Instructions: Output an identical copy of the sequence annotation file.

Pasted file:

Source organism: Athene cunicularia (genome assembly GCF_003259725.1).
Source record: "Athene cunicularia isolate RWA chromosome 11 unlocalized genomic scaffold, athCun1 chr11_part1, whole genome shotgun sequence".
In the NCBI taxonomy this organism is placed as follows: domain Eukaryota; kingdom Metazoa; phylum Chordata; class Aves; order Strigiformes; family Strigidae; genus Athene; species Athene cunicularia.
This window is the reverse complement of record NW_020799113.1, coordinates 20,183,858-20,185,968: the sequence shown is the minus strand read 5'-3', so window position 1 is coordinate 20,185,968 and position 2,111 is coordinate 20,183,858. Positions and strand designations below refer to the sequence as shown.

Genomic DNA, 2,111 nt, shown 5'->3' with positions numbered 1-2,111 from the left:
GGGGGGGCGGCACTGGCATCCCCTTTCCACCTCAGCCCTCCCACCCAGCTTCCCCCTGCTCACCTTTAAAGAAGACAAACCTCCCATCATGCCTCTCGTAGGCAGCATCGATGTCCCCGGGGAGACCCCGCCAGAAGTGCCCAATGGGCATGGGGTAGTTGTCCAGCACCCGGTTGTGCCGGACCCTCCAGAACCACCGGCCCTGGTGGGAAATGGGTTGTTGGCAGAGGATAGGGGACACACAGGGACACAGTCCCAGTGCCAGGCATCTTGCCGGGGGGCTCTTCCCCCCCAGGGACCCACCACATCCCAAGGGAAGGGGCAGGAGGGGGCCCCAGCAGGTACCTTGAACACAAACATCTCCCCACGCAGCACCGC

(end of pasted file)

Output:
Source organism: Athene cunicularia (genome assembly GCF_003259725.1).
Source record: "Athene cunicularia isolate RWA chromosome 11 unlocalized genomic scaffold, athCun1 chr11_part1, whole genome shotgun sequence".
In the NCBI taxonomy this organism is placed as follows: domain Eukaryota; kingdom Metazoa; phylum Chordata; class Aves; order Strigiformes; family Strigidae; genus Athene; species Athene cunicularia.
This window is the reverse complement of record NW_020799113.1, coordinates 20,183,858-20,185,968: the sequence shown is the minus strand read 5'-3', so window position 1 is coordinate 20,185,968 and position 2,111 is coordinate 20,183,858. Positions and strand designations below refer to the sequence as shown.

Genomic DNA, 2,111 nt, shown 5'->3' with positions numbered 1-2,111 from the left:
GGGGGGGCGGCACTGGCATCCCCTTTCCACCTCAGCCCTCCCACCCAGCTTCCCCCTGCTCACCTTTAAAGAAGACAAACCTCCCATCATGCCTCTCGTAGGCAGCATCGATGTCCCCGGGGAGACCCCGCCAGAAGTGCCCAATGGGCATGGGGTAGTTGTCCAGCACCCGGTTGTGCCGGACCCTCCAGAACCACCGGCCCTGGTGGGAAATGGGTTGTTGGCAGAGGATAGGGGACACACAGGGACACAGTCCCAGTGCCAGGCATCTTGCCGGGGGGCTCTTCCCCCCCAGGGACCCACCACATCCCAAGGGAAGGGGCAGGAGGGGGCCCCAGCAGGTACCTTGAACACAAACATCTCCCCACGCAGCACCGC